Let’s be clear: there is not a widespread problem in the automobile industry- Toyota, for example, will earn a profit this year of $5.9 billion.
Nor is there a widespread problem with the automobile industry in the United States- Volkswagen, for example, is opening a massive new plant in Tennessee.
The only folks in the auto industry in deep, deep trouble are the Big Three- Ford, Chrysler, and GM.
Want to know why? Well, this little graphic, from Investor’s Business Daily should help you figure it out:
As the accompanying editorial points out:
As the chart shows, gold-plated union contracts are a big reason for U.S. automakers’ woes (though managerial incompetence at the Big Three also played a role). The average Big Three worker made $73.26 an hour in 2006; the average worker at a foreign transplant, $44.20. Bailout foes wanted the gap to be shrunk by the end of next year.
A chart making the rounds on the Internet tells it all: Last year, Toyota made 9.37 million vehicles. GM, virtually the same number. Yet, Toyota made a profit of $38.7 billion on its global operations, or $1,874 per car, while GM lost $38.7 billion, or $4,055 a car, almost entirely due to its operations in the U.S.
Even so, the UAW vowed to make no big changes unto 2011, when their current deal expires. That basically would lock in the Big Three’s lack of competitiveness for at least three more years, requiring billions and billions more in bailouts or bankruptcy.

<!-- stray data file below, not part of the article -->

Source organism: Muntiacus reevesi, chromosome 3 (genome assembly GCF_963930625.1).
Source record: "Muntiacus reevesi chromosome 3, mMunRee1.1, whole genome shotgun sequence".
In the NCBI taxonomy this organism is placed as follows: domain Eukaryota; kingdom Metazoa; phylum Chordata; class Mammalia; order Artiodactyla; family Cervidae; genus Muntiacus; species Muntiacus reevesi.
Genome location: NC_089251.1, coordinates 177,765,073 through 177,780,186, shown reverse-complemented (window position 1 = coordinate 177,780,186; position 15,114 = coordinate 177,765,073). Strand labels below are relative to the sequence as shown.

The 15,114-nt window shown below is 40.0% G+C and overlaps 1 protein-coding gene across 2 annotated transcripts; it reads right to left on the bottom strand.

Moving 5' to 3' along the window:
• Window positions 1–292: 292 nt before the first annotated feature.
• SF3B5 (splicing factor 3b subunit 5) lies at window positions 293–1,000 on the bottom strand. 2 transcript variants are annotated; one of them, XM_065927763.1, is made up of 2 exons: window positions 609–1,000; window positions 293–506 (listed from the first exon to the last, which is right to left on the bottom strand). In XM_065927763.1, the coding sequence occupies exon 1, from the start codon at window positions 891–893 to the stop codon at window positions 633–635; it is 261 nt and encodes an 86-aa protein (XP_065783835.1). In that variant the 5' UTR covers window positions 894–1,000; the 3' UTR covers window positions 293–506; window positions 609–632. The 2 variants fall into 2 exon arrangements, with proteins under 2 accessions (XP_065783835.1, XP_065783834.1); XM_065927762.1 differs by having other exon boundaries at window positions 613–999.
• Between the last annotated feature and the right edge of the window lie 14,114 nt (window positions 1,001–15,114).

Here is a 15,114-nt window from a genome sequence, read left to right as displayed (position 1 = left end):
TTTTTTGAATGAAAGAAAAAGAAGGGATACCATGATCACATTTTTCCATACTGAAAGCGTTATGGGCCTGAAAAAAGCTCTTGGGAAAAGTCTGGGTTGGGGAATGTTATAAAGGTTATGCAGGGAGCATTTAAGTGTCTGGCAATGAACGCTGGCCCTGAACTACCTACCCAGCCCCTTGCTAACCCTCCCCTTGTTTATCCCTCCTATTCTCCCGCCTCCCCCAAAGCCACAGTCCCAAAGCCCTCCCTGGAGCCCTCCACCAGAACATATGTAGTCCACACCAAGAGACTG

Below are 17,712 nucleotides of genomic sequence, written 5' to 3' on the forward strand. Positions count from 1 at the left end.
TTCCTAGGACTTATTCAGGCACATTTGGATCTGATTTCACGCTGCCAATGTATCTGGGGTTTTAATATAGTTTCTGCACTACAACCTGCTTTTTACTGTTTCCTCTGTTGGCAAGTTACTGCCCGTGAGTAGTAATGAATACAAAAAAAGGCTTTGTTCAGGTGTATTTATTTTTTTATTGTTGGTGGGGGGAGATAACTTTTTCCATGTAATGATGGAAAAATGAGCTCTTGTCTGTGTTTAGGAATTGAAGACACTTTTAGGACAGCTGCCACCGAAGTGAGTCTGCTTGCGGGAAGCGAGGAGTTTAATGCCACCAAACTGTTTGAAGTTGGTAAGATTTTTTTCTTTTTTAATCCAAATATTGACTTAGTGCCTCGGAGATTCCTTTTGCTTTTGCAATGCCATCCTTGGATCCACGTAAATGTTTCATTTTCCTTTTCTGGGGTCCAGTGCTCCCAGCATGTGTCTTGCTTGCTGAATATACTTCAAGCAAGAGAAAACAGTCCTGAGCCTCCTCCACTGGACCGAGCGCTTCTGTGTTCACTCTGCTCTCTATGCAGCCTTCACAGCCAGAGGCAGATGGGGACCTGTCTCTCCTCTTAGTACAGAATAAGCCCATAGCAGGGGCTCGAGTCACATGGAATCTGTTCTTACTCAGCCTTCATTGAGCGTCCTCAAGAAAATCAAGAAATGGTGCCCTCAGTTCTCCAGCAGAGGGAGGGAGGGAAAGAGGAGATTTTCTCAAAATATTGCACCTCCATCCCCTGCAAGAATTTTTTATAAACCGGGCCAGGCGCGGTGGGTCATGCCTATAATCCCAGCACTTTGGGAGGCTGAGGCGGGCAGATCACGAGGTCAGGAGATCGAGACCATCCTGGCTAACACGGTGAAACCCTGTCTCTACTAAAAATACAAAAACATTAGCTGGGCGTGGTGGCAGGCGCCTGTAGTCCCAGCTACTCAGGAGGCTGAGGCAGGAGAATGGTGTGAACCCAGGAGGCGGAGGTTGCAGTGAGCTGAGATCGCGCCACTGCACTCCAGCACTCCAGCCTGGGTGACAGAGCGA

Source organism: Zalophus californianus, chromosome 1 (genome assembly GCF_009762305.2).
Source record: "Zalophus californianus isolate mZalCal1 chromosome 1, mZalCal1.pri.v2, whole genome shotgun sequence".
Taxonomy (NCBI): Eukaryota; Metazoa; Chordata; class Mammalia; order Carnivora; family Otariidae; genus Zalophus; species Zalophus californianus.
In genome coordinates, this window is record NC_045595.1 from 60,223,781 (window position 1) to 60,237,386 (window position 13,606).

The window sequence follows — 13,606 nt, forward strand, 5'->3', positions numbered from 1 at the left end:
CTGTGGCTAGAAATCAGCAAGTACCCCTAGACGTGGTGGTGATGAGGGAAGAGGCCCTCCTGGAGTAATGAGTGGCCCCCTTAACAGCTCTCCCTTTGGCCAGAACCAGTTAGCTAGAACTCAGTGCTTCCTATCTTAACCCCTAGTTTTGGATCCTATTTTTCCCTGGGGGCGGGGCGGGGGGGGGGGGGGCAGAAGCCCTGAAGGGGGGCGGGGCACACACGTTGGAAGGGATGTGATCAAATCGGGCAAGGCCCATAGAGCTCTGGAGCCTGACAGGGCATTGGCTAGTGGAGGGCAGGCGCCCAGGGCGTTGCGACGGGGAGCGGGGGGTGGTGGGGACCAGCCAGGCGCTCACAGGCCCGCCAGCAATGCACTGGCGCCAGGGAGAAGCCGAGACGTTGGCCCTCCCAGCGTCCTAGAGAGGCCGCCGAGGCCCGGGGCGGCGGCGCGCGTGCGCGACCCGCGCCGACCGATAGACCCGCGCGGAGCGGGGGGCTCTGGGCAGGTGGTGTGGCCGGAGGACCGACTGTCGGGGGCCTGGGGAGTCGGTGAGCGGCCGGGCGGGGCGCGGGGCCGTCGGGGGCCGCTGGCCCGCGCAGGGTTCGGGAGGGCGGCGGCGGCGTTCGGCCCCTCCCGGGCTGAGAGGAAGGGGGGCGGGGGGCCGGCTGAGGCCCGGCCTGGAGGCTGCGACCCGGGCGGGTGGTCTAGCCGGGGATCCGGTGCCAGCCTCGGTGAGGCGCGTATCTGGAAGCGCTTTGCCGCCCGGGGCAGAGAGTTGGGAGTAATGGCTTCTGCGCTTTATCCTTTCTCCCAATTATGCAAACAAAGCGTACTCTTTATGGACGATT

Columnist David R. Stokes notes the difference between union and non-union shops in cost:
Workers at a Toyota plant in Kentucky, a non-union shop, receive about $47.00 per hour in wages and benefits. That translates to about $98,000.00 per year (not counting overtime). Those doing essentially the same job at GM, Ford, or Chrysler – whose assembly line workers are members of the United Auto Workers union – receive roughly $71.00 per hour – or about $150,000.00 annually (again, minus any overtime).
And yet despite the obvious need for reform, I am doubtful the powerful United Auto Workers union will be forced to make the sacrifices needed to be competitive. Echoing a point I made before the election, Stokes explains why the UAW probably knows it will soon get whatever it wants:
The United Auto Workers is a formidable foe with a new best friend moving into the White House.
We will soon find out if President Bush or our new president intend to “reward failure.”